Using poor science and stale data to support flawed policy

In 2008, after lead-contaminated toys and other products from China wound up on American store shelves and forced product recalls, Congress rushed to pass legislation intended to protect Americans, giving the Consumer Product Safety Commission — a small and relatively unknown federal agency– sweeping new regulatory authority. 

Now, nearly seven years after that scare, it is increasingly clear that the new powers hastily granted to the CPSC in a period of panic and confusion have led to costly regulatory burdens with questionable real benefits to consumers.  In part, this is because the agency I formerly headed is increasingly assuming regulatory authority over matters that it is ill-equipped to manage and which prevent the agency from concentrating on actual product hazards.  

{mosads}A current example is the continuing debate over phthalates, a class of chemicals used in hundreds of consumer products – from medical devices to children’s toys – to increase the flexibility of plastics contained in these products. 

Late last year, the agency proposed to ban permanently the use of certain phthalates in toys and childcare articles. No one would argue against protecting our children. But the problem is that CPSC based its proposed ban on incomplete and obsolete data and failed to take account of substitutes, which have been less studied and which could prove to be of greater risk than the phthalates they replace.

The proposed ban is based on the work of the ad-hoc advisory panel that Congress directed the agency to establish to study the safety of phthalates and phthalate alternatives. For reasons that are unclear, the panel refused to use the last 10 years of chemical exposure data from the Centers for Disease Control. That data represents the most up-to-date information and reflects market changes that have led to decreasing phthalates exposure.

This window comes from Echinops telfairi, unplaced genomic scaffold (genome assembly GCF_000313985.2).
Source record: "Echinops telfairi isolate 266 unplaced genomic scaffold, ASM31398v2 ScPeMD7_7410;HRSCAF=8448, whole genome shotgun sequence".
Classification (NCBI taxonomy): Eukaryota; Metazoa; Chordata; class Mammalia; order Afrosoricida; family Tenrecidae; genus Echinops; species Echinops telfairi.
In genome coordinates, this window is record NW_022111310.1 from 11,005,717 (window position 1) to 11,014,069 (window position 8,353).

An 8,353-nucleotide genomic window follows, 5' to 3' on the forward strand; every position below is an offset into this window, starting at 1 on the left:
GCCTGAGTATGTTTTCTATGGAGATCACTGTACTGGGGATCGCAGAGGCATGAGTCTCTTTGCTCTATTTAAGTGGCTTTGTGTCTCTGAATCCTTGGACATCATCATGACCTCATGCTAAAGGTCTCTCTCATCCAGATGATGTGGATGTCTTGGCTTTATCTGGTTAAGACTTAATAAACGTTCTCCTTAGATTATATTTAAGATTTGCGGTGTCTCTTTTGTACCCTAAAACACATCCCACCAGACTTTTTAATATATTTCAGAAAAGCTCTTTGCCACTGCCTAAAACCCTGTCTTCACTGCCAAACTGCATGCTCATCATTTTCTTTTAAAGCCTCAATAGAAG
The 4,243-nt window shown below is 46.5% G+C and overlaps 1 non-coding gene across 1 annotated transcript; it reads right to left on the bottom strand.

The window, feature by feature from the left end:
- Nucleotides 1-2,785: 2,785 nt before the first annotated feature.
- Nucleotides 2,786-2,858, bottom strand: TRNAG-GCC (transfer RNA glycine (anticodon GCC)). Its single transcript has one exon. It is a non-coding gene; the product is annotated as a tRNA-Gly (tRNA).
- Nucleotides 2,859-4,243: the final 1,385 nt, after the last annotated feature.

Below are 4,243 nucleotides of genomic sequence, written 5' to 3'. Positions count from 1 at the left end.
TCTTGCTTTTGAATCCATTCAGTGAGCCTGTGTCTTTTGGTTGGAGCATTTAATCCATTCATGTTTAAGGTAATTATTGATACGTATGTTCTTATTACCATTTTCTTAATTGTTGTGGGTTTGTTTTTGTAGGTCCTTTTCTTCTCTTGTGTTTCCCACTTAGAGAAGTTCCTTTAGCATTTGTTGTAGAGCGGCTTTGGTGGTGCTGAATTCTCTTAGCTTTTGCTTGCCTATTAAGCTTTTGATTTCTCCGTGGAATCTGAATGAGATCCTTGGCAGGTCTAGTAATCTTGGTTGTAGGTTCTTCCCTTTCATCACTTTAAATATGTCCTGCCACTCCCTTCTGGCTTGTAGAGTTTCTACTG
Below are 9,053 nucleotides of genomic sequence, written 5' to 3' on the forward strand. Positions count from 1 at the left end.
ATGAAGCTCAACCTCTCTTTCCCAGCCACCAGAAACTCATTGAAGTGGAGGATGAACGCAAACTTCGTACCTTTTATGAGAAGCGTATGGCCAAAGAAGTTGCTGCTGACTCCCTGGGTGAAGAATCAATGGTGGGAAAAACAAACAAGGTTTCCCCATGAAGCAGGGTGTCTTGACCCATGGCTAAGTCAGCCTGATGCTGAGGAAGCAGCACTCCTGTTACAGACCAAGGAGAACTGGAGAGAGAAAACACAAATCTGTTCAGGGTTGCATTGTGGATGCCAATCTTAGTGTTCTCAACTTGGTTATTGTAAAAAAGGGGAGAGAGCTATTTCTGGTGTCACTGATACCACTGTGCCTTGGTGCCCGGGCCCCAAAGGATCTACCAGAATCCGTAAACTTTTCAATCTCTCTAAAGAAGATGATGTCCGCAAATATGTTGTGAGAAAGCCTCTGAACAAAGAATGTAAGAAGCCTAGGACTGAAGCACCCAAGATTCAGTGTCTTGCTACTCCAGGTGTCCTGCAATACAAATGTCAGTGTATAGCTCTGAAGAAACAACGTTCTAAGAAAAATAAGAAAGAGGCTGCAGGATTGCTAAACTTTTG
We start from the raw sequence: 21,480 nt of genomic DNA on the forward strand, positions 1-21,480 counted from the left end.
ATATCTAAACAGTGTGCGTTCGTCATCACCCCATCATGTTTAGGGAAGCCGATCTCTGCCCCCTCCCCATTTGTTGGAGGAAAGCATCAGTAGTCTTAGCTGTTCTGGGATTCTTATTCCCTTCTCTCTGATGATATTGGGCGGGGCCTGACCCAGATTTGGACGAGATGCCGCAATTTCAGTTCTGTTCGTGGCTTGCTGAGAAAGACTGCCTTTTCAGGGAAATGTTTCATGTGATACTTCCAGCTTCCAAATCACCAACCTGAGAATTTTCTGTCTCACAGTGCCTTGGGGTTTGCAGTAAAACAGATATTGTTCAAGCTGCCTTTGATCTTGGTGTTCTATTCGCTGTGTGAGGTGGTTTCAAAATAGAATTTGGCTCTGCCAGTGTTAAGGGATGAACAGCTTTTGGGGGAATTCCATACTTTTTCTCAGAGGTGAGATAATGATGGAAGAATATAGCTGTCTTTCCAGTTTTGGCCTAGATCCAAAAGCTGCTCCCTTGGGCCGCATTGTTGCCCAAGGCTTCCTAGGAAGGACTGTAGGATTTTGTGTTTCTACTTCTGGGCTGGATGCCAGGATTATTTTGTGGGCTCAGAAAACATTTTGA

In addition to using stale data, which skewed its exposure findings, the panel used what it described as a “novel” scientific approach to recommend banning certain phthalates.  It assessed the cumulative impacts from exposure to phthalates in certain products and found that high exposure (again, based on 10-year-old data) to one already-banned phthalate was the main risk factor.  Strangely, the panel then recommended banning another phthalate, which it noted was scientifically safe, solely due to its de minimis contribution to the cumulative risk assessment.   

Beyond concern over the CPSC issuing a regulation based on poor science and old data, this small agency, which focuses primarily on physical and mechanical hazards (think choking hazards in toys and electrical fires in appliances), was hastily thrust into this new role and is now being used as a political pawn in a much broader debate now raging over how to regulate chemicals in the U.S.  If speculative risk is to be the standard, as it is in the CPSC’s proposed ban, then there is no end to what the anti-chemical movement may get the CPSC to ban without any solid causal evidence of consumer exposure or harm.    

As the current majority commissioners themselves acknowledged during the Commission’s 3-2 party-line vote to propose the phthalates ban, the CPSC certainly does not have the financial resources to regulate long-term chemical hazards, to say nothing of its very questionable statutory authority.  This is the mission of other agencies, notably the EPA and FDA.  These are the agencies that should be investigating the health effects of phthalates and taking appropriate regulatory action. 

Unfortunately, the headlines of “dangerous chemicals in toys” are too salacious, and the political expediency of sending the CPSC into the minefield of the chemical oversight debate too attractive.  Such a result dangerously takes away from the agency’s critical mission of protecting consumers from unsafe products. 

Nord is a former commissioner (2005-13) and acting chairman (2006-09) of the Consumer Product Safety Commission. Her blog on safety issues, “Conversations with Consumers,” is at


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